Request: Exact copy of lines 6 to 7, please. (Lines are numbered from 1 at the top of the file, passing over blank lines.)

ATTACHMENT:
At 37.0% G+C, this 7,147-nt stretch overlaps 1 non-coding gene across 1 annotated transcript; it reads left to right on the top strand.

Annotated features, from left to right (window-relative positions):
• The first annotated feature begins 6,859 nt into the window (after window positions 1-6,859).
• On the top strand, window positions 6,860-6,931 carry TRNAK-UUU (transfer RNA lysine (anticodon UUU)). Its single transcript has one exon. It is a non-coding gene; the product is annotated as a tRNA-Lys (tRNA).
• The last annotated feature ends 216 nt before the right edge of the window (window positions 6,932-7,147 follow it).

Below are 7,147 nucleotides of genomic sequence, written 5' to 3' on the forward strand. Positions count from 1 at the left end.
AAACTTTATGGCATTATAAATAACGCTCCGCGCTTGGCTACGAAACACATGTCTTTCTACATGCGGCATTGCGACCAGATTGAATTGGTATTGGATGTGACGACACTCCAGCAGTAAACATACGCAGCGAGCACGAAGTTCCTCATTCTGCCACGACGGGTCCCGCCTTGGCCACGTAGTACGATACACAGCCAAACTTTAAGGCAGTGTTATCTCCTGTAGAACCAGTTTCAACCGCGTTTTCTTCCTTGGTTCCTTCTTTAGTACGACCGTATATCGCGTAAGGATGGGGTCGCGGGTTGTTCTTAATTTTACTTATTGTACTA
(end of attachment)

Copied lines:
Below are 7,147 nucleotides of genomic sequence, written 5' to 3' on the forward strand. Positions count from 1 at the left end.
AAACTTTATGGCATTATAAATAACGCTCCGCGCTTGGCTACGAAACACATGTCTTTCTACATGCGGCATTGCGACCAGATTGAATTGGTATTGGATGTGACGACACTCCAGCAGTAAACATACGCAGCGAGCACGAAGTTCCTCATTCTGCCACGACGGGTCCCGCCTTGGCCACGTAGTACGATACACAGCCAAACTTTAAGGCAGTGTTATCTCCTGTAGAACCAGTTTCAACCGCGTTTTCTTCCTTGGTTCCTTCTTTAGTACGACCGTATATCGCGTAAGGATGGGGTCGCGGGTTGTTCTTAATTTTACTTATTGTACTA